Transient receptor potential (TRP) vanilloid 1 (TRPV1) and ankyrin 1 (TRPA1), members of the TRP channel superfamily, are coexpressed in nociceptive C fibers innervating the airways and are also found in airway epithelial cells (AECs) and airway smooth muscle(ASM) cells [11]. The TRPV1 channel can be activated by capsaicin, acidic pH, and oxidative stress [12], while the TRPA1 channel can be activated by ROS such as superoxide, hydrogen peroxide (H2O2), and the products of lipid peroxidation [13]. Moreover, both channels can be activated by exogenous environmental irritants, such as diesel exhaust particles (DEP), ozone, cigarette smoke, and PMs [11]. The activation of TRPV1 and TRPA1 could induce airway neurogenic inflammation with the release of inflammatory neuropeptides including neurokinin A (NKA), substance P, and calcitonin gene-related peptide (CGRP), as well as inflammatory mediators such as ATP, leukotrienes, TNF-α, and IL-1β, which may drive the early airway inflammation and ASM contraction [14, 15]. Previous studies indicated that activation of TRPV1 and TRPA1 stimulated airway nociceptive C fibers and caused cough in guinea pigs and humans [15, 16].

In the present study, we examined the importance and mechanism of TRPV1 and TRPA1 actions in the PM2.5-induced murine model of lung inflammation, AHR, and oxidative stress by administering AMG9810, a TRPV1 antagonist, and A967079, a TRPA1 antagonist, separately or in combination prior to PM2.5 instillation to mice.

2. Materials and Methods

2.1. PM2.5 Sampling, Extraction, and Chemical Analysis

PM2.5 samples were collected on quartz filters (Tissuquartz, Pall, USA) using a high flow volume PM2.5 Sampler (Ecotech, Australia) at a flow rate of 1.13 m3/min, located on the top of a building in Xuhui District in Shanghai, China, from September 2017 to April 2018. The filters were cut into small fragments (), then immersed into ultrapure deionized water and eluted with an ultrasonic cleaner (KUDOS, Shanghai, China), followed by freeze-drying with a vacuum freeze dryer ( Four-Ring Science Instrument Plant, Beijing, China). Finally, PM2.5 solid particulates were collected and preserved at -80°C until required. The particulates were quantified and suspended evenly in phosphate-buffered saline (PBS) by vortex oscillation before intranasal instillation.

A portion of particulates was extracted with 18 MΩ Milli-Q water in a sonication ice-water bath. After being filtered, the water extracts were subjected to analysis of inorganic anions (e.g., F, NO3, Cl-, and SO42−) and cations (e.g., Na+, NH4+, K+, Ca2+, and Mg2+) using an ion chromatography system. Parts of extracted PM2.5 solid particulates were taken for the measurements of TOC using a total organic carbon (TOC) analyzer (multi N/C2100, Analytik Jena, Germany). For the analysis of polycyclic aromatic hydrocarbons (PAHs) in PM2.5, the particulates were sonicated in dichloromethane (DCM)/methanol (1 : 1, ), concentrated to approximately 1 mL by rotary evaporator and then blown to 200 μL under a gentle stream of nitrogen. Finally, the methylated particles were analyzed with a gas chromatography-mass spectrometer (Agilent, Alpharetta, GA, USA). Endotoxin content in PM2.5 was quantified using a quantitative kinetic chromogenic LAL test kit (Lonza, Switzerland) according to the instructions from the manufacturer.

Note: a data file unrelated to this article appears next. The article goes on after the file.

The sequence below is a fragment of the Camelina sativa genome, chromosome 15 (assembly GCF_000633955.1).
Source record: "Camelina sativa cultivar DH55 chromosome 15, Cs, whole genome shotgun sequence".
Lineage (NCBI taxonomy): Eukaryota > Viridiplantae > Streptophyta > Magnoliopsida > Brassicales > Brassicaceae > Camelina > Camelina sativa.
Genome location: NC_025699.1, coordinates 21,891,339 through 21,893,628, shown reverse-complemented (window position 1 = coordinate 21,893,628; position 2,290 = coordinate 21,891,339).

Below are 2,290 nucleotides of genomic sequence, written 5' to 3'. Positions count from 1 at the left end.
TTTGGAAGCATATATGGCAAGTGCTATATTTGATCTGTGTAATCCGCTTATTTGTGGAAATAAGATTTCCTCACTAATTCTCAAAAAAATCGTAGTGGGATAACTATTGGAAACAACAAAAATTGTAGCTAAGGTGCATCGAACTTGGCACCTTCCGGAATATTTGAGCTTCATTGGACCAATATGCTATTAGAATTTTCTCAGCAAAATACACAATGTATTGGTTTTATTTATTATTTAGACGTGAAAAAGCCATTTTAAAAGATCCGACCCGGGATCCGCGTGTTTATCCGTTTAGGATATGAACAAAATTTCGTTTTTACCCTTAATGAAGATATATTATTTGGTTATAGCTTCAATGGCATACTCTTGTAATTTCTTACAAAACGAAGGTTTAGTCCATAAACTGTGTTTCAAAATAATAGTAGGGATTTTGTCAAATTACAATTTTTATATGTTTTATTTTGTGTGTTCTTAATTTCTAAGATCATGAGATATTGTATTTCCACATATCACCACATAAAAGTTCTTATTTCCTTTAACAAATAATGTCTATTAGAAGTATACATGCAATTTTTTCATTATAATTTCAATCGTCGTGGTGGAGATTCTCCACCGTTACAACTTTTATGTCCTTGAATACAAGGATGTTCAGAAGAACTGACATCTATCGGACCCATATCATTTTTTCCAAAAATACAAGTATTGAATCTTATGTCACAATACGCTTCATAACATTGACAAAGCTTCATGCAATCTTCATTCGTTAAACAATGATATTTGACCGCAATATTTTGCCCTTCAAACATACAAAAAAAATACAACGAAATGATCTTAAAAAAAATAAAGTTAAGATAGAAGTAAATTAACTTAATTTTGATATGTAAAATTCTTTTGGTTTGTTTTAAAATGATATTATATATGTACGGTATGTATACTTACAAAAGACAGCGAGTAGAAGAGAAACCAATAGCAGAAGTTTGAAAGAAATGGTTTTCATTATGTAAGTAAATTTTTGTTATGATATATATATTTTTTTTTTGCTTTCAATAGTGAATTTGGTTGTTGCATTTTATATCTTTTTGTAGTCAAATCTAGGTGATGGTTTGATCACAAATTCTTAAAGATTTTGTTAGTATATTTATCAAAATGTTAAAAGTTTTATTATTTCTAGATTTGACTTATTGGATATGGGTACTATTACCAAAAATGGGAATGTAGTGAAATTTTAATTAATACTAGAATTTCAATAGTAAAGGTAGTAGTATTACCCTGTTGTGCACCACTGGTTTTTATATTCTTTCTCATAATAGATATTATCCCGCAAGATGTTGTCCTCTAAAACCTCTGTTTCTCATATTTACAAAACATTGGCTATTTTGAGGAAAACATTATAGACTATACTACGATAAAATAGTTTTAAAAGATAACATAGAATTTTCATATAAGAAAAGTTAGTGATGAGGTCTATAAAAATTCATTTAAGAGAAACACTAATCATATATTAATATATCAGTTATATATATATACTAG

2.2. PM2.5 Instillation and Inhibitor Administration

Sixty-four 8-week-old male C57/BL6 mice, weight 22-25 g, were purchased from Shanghai Super–B&K Laboratory Animal Corporation (Shanghai, China). All the mice were housed in a specific pathogen-free facility where the circulating temperature is 22°C with 50-60% humidity, equal light-dark cycle, and with access to standard food and water ad libitum. All experimental studies involving animals were approved by the laboratory animal ethics committee of the institute.

Mice were administered intraperitoneally with AMG9810 (30 mg/kg, dissolved in saline including 2% DMSO and 5% Tween-80, Abcam, Cambridge, MA, USA) [17] or A967079 (30 mg/kg, dissolved in saline including 30% DMSO and 30% PEG400, Abcam, USA) [18] or their combination one hour before intranasal instillation of 50 μL of PM2.5 suspension (7.8 mg/kg) [6] or vehicle (PBS) once a day for two consecutive days. There were eight groups with eight mice within each group: group 1, PBS+PBS; group 2, AMG9810+PBS; group 3, A967079+PBS; group 4, AMG9810+A967079+PBS; group 5, PBS+PM2.5; group 6, AMG9810+PM2.5; group 7, A967079+PM2.5; and group 8, AMG9810+A967079+PM2.5.

2.3. AHR

After anesthesia with an intraperitoneal injection of 0.2 mL 1% pentobarbital, mice were tracheostomized and placed in a whole-body plethysmograph with aerosol inhalation of acetylcholine (ACh) for the measurement of airway resistance and compliance (EMMS, Hants, UK). The concentration of ACh required to increase lung resistance by 200% from baseline was calculated as PC200, and -logPC200 was taken as a measure of airway responsiveness.

2.4. Bronchoalveolar Lavage (BAL) Fluid Collection, Cell Counting, and Cytokine Assay